Written: April 8, 2014
I just finished reading, for the second time, Amir Alexander's long-awaited book, "Infinitesimal: How a dangerous mathematical theory shaped the modern world", and plan to read it at least one more time. Sure it tells you fascinating stories of "math wars" way back in the `dark ages' where mathematical `dissidents' were silenced, or else would be (if lucky) confined to house arrest, and the Jesuits tried to exploit the pedantic rigor of traditional, proof-based, Euclidean Geometry in order to further their religious agenda, and silence all dissidence.
As Alexander tells so well, this religious dogmatism cost Italy its scientific hegemony, that moved to England, where people (after Oliver Cromwell) were so afraid of dogmatism (not withstanding Thomas Hobbes, of Leviathan fame, who loved dictatorships), that they discouraged rigidity of any kind, scientific or otherwise, and encouraged people like John Wallis to let their mathematical intuition run wild, and do (17th-century-style) experimental math, that lead to Newton's (and Leibnitz', but especially Newton's more `applied' approach) calculus, that changed science for ever.
But every revolution turns sour and stale. As we all know, by the 19th century, the pendulum swung back towards (alleged) rigor, that would have pleased both Hobbes and the Jesuits. Cauchy and Weierstrass replaced the intuitive infinitesimals by a `rigorous' foundation of analysis based on the notion of limits, and made calculus (that acquired a gentrified name: `mathematical analysis') into the most boring subject, that I am sure turned away so many mathematically talented students (and it is a miracle that I survived!).
[ Ironically, one needs neither infinitesimals, nor Cauchy-Weierstrass style limits, to have both a rigorous and pleasant foundation for the calculus needed in science and engineering. Make everything discrete and finite! At the end of the day, all today's calculations are done, via modern number-crunching, by discretizing so-called differential equations, ultimately solving huge (but finite) systems of linear equations, part of discrete math! So a much more pleasant, and (as it turns out, much more rigorous, not that I care) approach, is to assume that the universe has a tiny, yet `strictly positive' "indivisible", and numerical analysis consists of approximating the true finite difference equations by ones of a much coarser grid. ]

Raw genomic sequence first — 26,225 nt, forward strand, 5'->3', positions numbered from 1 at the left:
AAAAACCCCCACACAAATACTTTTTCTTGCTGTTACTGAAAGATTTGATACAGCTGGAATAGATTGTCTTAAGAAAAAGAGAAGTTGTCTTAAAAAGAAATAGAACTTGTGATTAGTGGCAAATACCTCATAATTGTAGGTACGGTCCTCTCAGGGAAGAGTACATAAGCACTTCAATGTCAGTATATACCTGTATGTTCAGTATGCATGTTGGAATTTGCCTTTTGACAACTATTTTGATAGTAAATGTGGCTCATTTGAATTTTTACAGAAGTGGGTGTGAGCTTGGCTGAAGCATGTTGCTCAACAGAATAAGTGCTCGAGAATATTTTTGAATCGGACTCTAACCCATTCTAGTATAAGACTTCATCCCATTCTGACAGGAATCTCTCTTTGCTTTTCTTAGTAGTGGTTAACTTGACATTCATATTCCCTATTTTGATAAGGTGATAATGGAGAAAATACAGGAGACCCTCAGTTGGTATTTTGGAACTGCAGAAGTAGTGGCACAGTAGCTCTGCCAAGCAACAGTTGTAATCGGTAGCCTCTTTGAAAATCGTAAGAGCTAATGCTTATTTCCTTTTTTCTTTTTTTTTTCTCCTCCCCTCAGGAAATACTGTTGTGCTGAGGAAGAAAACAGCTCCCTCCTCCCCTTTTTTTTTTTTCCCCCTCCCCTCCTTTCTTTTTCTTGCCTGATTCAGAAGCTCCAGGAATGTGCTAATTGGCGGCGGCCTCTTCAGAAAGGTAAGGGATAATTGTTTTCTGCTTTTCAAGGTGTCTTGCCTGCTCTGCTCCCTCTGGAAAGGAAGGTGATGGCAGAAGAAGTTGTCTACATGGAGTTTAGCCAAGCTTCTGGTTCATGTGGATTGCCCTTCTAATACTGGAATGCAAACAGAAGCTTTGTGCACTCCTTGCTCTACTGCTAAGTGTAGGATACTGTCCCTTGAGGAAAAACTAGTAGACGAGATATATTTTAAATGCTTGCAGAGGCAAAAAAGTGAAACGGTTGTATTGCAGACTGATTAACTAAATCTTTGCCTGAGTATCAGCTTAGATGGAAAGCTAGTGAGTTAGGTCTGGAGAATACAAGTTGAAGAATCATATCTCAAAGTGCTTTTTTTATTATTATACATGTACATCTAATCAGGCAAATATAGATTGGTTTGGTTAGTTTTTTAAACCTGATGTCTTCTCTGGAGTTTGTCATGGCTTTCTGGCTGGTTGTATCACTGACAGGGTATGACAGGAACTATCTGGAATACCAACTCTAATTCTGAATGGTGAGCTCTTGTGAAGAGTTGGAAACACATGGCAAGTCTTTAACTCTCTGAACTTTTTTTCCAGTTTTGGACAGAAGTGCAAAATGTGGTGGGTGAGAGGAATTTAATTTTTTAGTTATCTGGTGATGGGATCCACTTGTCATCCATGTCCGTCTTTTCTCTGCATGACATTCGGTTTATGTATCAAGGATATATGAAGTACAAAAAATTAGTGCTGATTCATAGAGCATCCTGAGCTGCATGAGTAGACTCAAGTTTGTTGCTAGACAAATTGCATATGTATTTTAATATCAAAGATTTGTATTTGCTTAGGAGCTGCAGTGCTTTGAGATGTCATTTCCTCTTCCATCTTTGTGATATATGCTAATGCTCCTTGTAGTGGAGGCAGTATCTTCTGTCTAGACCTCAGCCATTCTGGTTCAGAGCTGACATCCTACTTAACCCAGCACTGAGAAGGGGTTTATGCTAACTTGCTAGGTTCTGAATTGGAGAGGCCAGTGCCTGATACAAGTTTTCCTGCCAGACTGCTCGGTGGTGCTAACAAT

So while the debate between Hobbes and Wallis, and Cavalieri and Guldin, seems to us, today, as ridiculous as the debate between different sects of a religion is to a non-believer, the struggle between mathematical dogmatism and free-style experimental math is as fierce as ever. Practitioners of experimental math (heavily using computers rather than infinitesimals), are the current underdogs. Luckily, we no longer have to fear house arrest, or (physical) torture, but our papers get frequently rejected by `good' journals (or `good journals wannabees', e.g., the Elect. J. of Combinatorics, whose current editor, Miklós Bóna, just rejected a paper written by one of my students [ironically that journal was founded by Experimental Math pioneer, the late Herb Wilf, I am sure that poor Herb is rolling in his grave], since it was
"Very high-level experimental math, but not of sufficient quality for the Elect. J. of Combinatorics, and the author should try a specialized journal in expermental math"
But enough whining! Reading Amir Alexander's masterpiece should endow us, experimental mathematicians, with new strengths, and energy, to defy the current `rigorous' dogma, and pursue a new kind of mathematics (to paraphrase another pioneering maverick, Stephen Wolfram). I strongly recommend that you read the insightful review, published today, by that icon of mathematical writing, John Allen Paulos, who in the concluding paragraph said:
"Now, however the opposition is between proof-driven `pure' mathematicians and computer-friendly, quasi-empirical mathematicians. The latter will dominate, I hope and expect- along with the kind of moderate pluralistic democracy that Dr. Alexander sees as a natural outgrowth of Wallis' open, experimental mathematics"
But even if you are a current, mainstream `rigorous-proof-dogmatist', you would still enjoy Amir Alexander's masterpiece, and very possibly draw opposite conclusions than mine, or just have many hours of enjoyable reading. Enjoy!